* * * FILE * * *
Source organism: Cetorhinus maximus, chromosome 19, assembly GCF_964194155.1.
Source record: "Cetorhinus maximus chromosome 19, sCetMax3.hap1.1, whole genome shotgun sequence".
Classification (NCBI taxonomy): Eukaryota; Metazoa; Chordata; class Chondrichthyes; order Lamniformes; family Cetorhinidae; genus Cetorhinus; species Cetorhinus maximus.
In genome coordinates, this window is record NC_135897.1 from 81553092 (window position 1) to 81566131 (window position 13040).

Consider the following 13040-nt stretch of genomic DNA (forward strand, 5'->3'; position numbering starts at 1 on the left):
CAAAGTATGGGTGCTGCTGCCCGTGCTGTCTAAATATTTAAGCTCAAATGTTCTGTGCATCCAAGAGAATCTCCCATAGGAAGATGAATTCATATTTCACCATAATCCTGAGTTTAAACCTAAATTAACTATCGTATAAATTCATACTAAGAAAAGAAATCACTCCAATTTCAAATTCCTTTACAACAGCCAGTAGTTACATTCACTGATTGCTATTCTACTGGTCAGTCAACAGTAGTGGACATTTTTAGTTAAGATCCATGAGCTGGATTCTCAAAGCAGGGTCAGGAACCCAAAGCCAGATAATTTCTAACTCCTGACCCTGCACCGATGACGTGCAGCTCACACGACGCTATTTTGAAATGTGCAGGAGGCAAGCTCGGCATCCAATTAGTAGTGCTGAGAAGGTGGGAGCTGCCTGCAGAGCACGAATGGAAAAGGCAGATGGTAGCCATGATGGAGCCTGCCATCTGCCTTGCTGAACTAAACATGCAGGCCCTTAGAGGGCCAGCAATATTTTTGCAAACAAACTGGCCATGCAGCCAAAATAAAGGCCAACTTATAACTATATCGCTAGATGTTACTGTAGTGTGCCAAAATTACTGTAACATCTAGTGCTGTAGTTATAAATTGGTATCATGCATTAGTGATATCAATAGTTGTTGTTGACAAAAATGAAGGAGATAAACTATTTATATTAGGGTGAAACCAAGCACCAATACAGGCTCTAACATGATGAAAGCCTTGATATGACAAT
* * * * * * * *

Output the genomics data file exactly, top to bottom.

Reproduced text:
Source organism: Cetorhinus maximus, chromosome 19, assembly GCF_964194155.1.
Source record: "Cetorhinus maximus chromosome 19, sCetMax3.hap1.1, whole genome shotgun sequence".
Classification (NCBI taxonomy): Eukaryota; Metazoa; Chordata; class Chondrichthyes; order Lamniformes; family Cetorhinidae; genus Cetorhinus; species Cetorhinus maximus.
In genome coordinates, this window is record NC_135897.1 from 81553092 (window position 1) to 81566131 (window position 13040).

Consider the following 13040-nt stretch of genomic DNA (forward strand, 5'->3'; position numbering starts at 1 on the left):
CAAAGTATGGGTGCTGCTGCCCGTGCTGTCTAAATATTTAAGCTCAAATGTTCTGTGCATCCAAGAGAATCTCCCATAGGAAGATGAATTCATATTTCACCATAATCCTGAGTTTAAACCTAAATTAACTATCGTATAAATTCATACTAAGAAAAGAAATCACTCCAATTTCAAATTCCTTTACAACAGCCAGTAGTTACATTCACTGATTGCTATTCTACTGGTCAGTCAACAGTAGTGGACATTTTTAGTTAAGATCCATGAGCTGGATTCTCAAAGCAGGGTCAGGAACCCAAAGCCAGATAATTTCTAACTCCTGACCCTGCACCGATGACGTGCAGCTCACACGACGCTATTTTGAAATGTGCAGGAGGCAAGCTCGGCATCCAATTAGTAGTGCTGAGAAGGTGGGAGCTGCCTGCAGAGCACGAATGGAAAAGGCAGATGGTAGCCATGATGGAGCCTGCCATCTGCCTTGCTGAACTAAACATGCAGGCCCTTAGAGGGCCAGCAATATTTTTGCAAACAAACTGGCCATGCAGCCAAAATAAAGGCCAACTTATAACTATATCGCTAGATGTTACTGTAGTGTGCCAAAATTACTGTAACATCTAGTGCTGTAGTTATAAATTGGTATCATGCATTAGTGATATCAATAGTTGTTGTTGACAAAAATGAAGGAGATAAACTATTTATATTAGGGTGAAACCAAGCACCAATACAGGCTCTAACATGATGAAAGCCTTGATATGACAAT